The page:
Another coffin nail for US public education
by Kevin Ryan
California’s new gay-friendly curriculum raises questions about the future of government-run schools.
Earlier this month, the left-leaning California State Legislature overwhelmingly passed The FAIR Education Act (SB 48) and has sent the bill on Governor Jerry Brown for what will surely be a celebratory signing. The FAIR Education Act is the seventh sexual indoctrination law to teach the state’s children to regard homosexuality, transsexuality (sex-changes operations) and bisexuality as good and natural. This is another in an impressive string of legal victories by gay activists. On the other hand, it further fuels a growing national discontent with public education.
Among the bill’s provisions are that textbooks and instructional materials must positively promote “lesbian, gay, bisexual, and transgender Americans” as role models and that children as young as 6 will be taught to admire homosexuality, same-sex “marriages,” bisexuality, and transsexuality.
Teachers, even those with religious objections to the gay life style, will be made to positively portray homosexuality, same-sex “marriages,” bisexuality, and transsexuality, because to be silent can bring the charge of “reflecting adversely”. School boards will be required to select textbooks and other instructional materials that positively portray sex-change operations, same-sex “marriages”, because to be silent on these subjects opens them up to charges of “reflecting adversely. Finally, parents will not be notified, nor will they be able to exempt their children, from this new core curriculum.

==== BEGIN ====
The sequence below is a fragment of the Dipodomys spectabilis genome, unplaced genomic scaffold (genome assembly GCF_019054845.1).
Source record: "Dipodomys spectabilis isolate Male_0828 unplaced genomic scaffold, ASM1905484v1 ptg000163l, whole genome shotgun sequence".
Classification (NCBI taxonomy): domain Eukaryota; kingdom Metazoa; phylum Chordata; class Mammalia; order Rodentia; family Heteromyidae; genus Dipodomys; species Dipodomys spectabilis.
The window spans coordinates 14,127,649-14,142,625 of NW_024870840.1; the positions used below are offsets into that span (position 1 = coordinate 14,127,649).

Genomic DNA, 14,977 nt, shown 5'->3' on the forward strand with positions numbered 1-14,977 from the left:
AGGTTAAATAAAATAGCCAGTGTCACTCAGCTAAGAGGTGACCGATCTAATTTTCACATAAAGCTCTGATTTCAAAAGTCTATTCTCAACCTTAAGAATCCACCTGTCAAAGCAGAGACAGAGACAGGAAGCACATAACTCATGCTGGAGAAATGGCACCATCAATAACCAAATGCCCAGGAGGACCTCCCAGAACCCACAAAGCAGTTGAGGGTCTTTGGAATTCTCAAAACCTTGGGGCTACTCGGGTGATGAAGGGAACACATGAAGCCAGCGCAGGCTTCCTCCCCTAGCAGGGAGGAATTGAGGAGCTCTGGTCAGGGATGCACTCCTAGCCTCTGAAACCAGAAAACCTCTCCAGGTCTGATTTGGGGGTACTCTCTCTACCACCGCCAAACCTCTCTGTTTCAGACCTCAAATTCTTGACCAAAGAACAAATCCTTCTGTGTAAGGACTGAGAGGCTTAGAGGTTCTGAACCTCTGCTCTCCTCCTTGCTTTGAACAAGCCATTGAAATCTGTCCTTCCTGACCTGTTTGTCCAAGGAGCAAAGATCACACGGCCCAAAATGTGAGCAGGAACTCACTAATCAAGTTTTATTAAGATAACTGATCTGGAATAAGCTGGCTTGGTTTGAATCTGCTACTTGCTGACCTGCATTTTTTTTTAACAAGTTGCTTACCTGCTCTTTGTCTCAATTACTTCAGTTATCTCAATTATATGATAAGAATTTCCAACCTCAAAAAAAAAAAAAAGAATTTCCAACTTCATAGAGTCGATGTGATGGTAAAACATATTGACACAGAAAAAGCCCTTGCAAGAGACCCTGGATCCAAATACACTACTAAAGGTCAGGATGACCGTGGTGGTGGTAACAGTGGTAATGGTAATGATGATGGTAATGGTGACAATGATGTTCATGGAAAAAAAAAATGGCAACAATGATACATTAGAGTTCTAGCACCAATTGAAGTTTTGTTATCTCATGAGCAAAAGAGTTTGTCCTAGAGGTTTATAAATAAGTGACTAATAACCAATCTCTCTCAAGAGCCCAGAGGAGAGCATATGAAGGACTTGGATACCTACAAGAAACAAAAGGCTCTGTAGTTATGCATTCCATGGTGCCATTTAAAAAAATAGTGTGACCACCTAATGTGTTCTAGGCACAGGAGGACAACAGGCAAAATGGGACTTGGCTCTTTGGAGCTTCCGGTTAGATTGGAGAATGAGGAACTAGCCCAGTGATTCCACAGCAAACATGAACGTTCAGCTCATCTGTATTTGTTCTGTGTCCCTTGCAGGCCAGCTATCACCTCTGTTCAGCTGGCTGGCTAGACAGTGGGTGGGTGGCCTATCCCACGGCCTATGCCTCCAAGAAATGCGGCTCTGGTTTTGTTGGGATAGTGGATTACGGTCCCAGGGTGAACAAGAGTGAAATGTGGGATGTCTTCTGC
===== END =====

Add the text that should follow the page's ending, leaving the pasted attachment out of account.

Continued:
In a free society where parents were financially able to select and direct the education of their children, such a pro-gay curriculum would make a reasonable choice for that minute portion of parent population who believes it is healthy and useful to educate young children and teens into these complex and controversial issues of human sexuality. But such is not the case in the US today where only a small percentage of parents can afford to send their children to private or religious schools.
Given the brute fact that the state can and does put parents in the slammer for not delivering up their children for the state approved and directed schooling, this new legislation has about it a distinct Stalinist odor. The odor is particularly strong in the nostrils of those parents who believe such grave matters as how one lives out their sexuality is not the educational province of the state bureaucrats who create the lesson plans for teachers.